WINR
Us969&680 logo.png
Broadcast areaBinghamton, New York
Frequency680 kHz
BrandingUS 96.9
Programming
FormatClassic country
AffiliationsNew York Yankees Radio Network
Ownership
Owner
WBBI, WBNW-FM, WENE, WKGB-FM, WMXW
History
First air date
August 5, 1946
Former frequencies
1490 kHz (1946–1952)
Call sign meaning
WINneR (former branding)
Technical information
Facility ID67191
ClassB
Power5,000 watts day
500 watts night
Transmitter coordinates
42°06′53″N 75°51′16″W / 42.11472°N 75.85444°W / 42.11472; -75.85444
Translator(s)96.9 W245BV (Endwell)
Links
WebcastListen Live
Websiteus969.iheart.com

WINR (680 AM, "US 96.9") is a radio station broadcasting a classic country format. Licensed to Binghamton, New York, the station is owned by iHeartMedia.[1]

History

WINR's logo as an adult standards station
WINR's logo as an adult standards station

WINR is Binghamton's second-oldest radio station, having commenced operations on August 5, 1946, as an affiliate of the NBC Radio Network and located at its original frequency assignment of 1490 AM. WINR was founded by the Southern Tier Radio Service, Inc., a firm owned by Donald W. Kramer (1907–1986), a Binghamton attorney who later served as that city's mayor from 1950 until 1957.[2][3][4][5] Early print advertisements for the station, such as in the Binghamton Press[6] and Broadcasting magazine[7][8] featured the likeness of locally raised thoroughbred Exterminator, winner of the 1918 Kentucky Derby who served as the inspiration for the WINR call letters ("WINneR").

In April 1951 the Federal Communications Commission granted WINR permission to relocate from 1490 to its present dial location at 680 AM; the move occurred in early 1952.[9][10] In August 1954 WINR was awarded a construction permit to build Binghamton's second television station, which became WINR-TV (channel 40) when it went on the air in November 1957.[11][12] Several months earlier in January 1957, Southern Tier Radio Service sold WINR and its channel 40 permit to the Binghamton Press, an arm of the then-Rochester-based Gannett Company newspaper chain.[13][14][15][16] Gannett split up the stations through separate sales in 1971: WINR radio was sold to a Mobile, Alabama-based broadcaster, while WINR-TV went to tower manufacturer Stainless, Inc., who changed that outlet's callsign to WICZ-TV.[17][18]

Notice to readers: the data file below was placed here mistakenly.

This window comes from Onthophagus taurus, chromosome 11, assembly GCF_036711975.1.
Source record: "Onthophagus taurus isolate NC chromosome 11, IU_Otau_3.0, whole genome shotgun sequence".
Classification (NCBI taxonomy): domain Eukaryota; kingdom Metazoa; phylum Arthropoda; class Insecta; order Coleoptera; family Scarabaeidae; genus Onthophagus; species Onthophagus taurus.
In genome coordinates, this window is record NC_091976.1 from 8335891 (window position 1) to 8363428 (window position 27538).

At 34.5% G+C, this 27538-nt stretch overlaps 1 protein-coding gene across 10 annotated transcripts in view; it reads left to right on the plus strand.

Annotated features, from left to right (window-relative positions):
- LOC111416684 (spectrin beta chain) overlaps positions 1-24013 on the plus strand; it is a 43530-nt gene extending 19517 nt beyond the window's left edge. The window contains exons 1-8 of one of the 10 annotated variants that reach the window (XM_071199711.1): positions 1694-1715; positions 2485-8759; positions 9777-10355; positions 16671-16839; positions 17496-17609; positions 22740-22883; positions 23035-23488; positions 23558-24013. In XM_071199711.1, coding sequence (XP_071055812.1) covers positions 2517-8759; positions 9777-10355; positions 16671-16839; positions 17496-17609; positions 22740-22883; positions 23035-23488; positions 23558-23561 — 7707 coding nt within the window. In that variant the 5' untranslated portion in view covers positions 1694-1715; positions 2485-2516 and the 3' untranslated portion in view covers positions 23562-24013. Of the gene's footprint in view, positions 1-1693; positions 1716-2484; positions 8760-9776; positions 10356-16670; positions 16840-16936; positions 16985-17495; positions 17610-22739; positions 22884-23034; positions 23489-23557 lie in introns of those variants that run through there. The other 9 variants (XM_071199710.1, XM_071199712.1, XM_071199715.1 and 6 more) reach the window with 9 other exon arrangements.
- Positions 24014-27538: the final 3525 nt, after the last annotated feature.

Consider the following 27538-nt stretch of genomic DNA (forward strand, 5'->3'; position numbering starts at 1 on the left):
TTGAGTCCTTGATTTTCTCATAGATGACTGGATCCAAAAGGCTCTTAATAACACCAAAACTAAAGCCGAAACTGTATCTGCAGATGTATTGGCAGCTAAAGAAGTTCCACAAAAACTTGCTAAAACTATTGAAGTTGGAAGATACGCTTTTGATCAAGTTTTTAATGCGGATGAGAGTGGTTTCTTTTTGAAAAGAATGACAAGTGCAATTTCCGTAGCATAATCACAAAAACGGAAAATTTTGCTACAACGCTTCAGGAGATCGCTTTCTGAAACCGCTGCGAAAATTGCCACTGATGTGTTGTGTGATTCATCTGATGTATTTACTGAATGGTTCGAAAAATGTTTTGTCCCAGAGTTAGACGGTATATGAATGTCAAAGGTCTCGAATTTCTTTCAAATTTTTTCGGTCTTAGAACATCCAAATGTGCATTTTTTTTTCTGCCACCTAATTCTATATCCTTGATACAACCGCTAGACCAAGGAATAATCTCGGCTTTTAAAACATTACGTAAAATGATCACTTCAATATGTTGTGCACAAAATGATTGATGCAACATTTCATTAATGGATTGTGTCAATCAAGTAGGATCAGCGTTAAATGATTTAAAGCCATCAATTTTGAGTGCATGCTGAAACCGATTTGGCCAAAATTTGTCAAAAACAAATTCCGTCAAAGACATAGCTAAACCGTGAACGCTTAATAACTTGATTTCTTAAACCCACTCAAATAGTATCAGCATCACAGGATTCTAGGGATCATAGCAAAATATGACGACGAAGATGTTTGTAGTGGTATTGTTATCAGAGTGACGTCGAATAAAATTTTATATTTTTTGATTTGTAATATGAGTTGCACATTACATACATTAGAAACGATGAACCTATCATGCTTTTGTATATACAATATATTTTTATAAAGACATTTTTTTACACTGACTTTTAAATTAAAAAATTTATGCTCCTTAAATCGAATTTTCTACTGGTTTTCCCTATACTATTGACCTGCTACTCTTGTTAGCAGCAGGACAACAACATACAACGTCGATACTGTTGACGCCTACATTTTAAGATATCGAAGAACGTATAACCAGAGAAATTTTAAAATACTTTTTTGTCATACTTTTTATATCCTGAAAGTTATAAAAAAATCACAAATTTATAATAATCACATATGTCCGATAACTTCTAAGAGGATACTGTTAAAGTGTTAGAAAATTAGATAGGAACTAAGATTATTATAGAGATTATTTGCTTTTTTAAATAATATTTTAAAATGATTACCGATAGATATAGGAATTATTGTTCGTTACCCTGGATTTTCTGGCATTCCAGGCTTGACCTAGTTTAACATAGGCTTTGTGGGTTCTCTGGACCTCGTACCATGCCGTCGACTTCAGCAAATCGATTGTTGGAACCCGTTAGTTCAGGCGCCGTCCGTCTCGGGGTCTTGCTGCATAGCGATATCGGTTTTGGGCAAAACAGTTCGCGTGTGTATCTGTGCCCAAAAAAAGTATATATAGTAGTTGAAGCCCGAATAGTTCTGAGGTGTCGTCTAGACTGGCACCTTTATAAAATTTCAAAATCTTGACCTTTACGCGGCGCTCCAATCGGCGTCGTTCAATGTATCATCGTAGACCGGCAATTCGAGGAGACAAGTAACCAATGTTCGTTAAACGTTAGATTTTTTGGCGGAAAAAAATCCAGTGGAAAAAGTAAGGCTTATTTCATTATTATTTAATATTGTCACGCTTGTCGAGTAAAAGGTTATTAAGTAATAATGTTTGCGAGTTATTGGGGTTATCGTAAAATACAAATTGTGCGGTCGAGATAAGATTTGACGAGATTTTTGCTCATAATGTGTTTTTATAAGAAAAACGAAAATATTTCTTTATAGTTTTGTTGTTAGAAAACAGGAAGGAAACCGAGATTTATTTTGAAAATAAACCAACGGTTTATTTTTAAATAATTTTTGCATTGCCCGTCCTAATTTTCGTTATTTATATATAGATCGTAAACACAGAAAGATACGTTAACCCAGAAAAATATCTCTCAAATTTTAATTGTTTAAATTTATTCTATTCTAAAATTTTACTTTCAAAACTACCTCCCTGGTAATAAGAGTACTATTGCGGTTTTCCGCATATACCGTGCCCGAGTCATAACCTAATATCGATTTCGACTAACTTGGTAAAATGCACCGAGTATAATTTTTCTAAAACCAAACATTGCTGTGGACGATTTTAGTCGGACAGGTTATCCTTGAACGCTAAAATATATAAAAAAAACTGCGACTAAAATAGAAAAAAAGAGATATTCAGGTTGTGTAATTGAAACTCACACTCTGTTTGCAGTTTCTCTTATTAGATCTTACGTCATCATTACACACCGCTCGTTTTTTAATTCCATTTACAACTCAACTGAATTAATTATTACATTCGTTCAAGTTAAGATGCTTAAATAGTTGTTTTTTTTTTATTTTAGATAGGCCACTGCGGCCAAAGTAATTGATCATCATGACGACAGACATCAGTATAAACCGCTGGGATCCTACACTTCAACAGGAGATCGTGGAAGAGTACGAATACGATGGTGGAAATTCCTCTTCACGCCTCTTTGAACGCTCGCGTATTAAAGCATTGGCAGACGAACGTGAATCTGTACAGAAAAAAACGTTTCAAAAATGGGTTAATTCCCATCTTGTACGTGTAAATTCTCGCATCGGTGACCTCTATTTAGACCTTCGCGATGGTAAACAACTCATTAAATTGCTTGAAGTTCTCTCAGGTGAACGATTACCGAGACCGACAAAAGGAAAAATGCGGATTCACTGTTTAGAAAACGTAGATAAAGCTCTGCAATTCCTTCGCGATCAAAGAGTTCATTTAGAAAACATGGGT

In recent years, WINR was host to the nationally syndicated nightly adult standards radio program "The Clinton Ferro Program" starring Clinton Ferro from 2000 to 2002. The show was syndicated in 82 markets nationwide until Ferro's passing in 2002.[citation needed]

On January 25, 2012, WINR changed their format from adult standards to oldies, branded as "Oldies 680". On April 11, 2013, WINR rebranded as "Oldies 96-9" after the station added an FM translator, W245BV (96.9 FM) in Endwell.[19]

On December 8, 2014, WINR changed their format to classic country, branded as "US 96.9".[20]

References

  1. ^ "WINR Facility Record". United States Federal Communications Commission, audio division.
  2. ^ "Station's call to be WINR". Binghamton Press. Binghamton, NY. May 11, 1946. p. 11. Retrieved June 16, 2020.(subscription required)
  3. ^ "New station goes on air Monday". Binghamton Press. Binghamton, NY. July 30, 1946. p. 3. Retrieved June 16, 2020.(subscription required)
  4. ^ "Kramer recalled as good mayor (pt. 1)". Press & Sun-Bulletin. Binghamton, NY. July 27, 1986. p. 1B. Retrieved June 16, 2020.(subscription required)
  5. ^ "Kramer recalled as good mayor (pt. 2)". Press & Sun-Bulletin. Binghamton, NY. July 27, 1986. p. 4B. Retrieved June 16, 2020.(subscription required)
  6. ^ "WINR Radio advertisement". Binghamton Press. Binghamton, NY. August 5, 1946. p. 12. Retrieved June 16, 2020.(subscription required)
  7. ^ "WINR Radio advertisement" (PDF). Broadcasting - Telecasting. August 5, 1946. p. 31. Retrieved June 16, 2020.
  8. ^ "WINR Radio advertisement" (PDF). Broadcasting - Telecasting. September 2, 1946. p. 53. Retrieved June 16, 2020.
  9. ^ "WINR given new outlet, power boost". Binghamton Press. Binghamton, NY. April 12, 1951. p. 3. Retrieved June 16, 2020.(subscription required)
  10. ^ "No title (Picture inset at top of page)" (PDF). Broadcasting - Telecasting. February 11, 1952. p. 32. Retrieved June 16, 2020.
  11. ^ "FCC OKs UHF here, Elmira threat seen". Binghamton Press. Binghamton, NY. September 30, 1954. p. 3. Retrieved June 16, 2020.(subscription required)
  12. ^ "WINR granted ch. 40 at Binghamton, N.Y." (PDF). Broadcasting - Telecasting. October 4, 1954. p. 54. Retrieved June 16, 2020.
  13. ^ "Press to buy WINR, push UHF television plans". Binghamton Press. Binghamton, NY. November 16, 1956. p. 3. Retrieved June 13, 2020.(subscription required)
  14. ^ "Press TV, radio bid is approved". Binghamton Press. Binghamton, NY. January 10, 1957. p. 1. Retrieved June 13, 2020.(subscription required)
  15. ^ "Press operating WINR, plans TV debut by July 1". Binghamton Press. Binghamton, NY. January 11, 1957. p. 3. Retrieved June 13, 2020.(subscription required)
  16. ^ "WINR, tv permit go for $165,000" (PDF). Broadcasting - Telecasting. November 19, 1956. p. 9. Retrieved June 16, 2020.
  17. ^ "WINR-TV, radio stations are sold". The Evening Press. Binghamton, NY. July 30, 1970. p. 9B. Retrieved June 13, 2020.(subscription required)
  18. ^ "Changing hands–Announced" (PDF). Broadcasting. August 3, 1970. p. 32. Retrieved June 16, 2020.
  19. ^ "Oldies 96.9 Binghamton Debuts".
  20. ^ Oldies 96-9 Binghamton Flips to Classic Country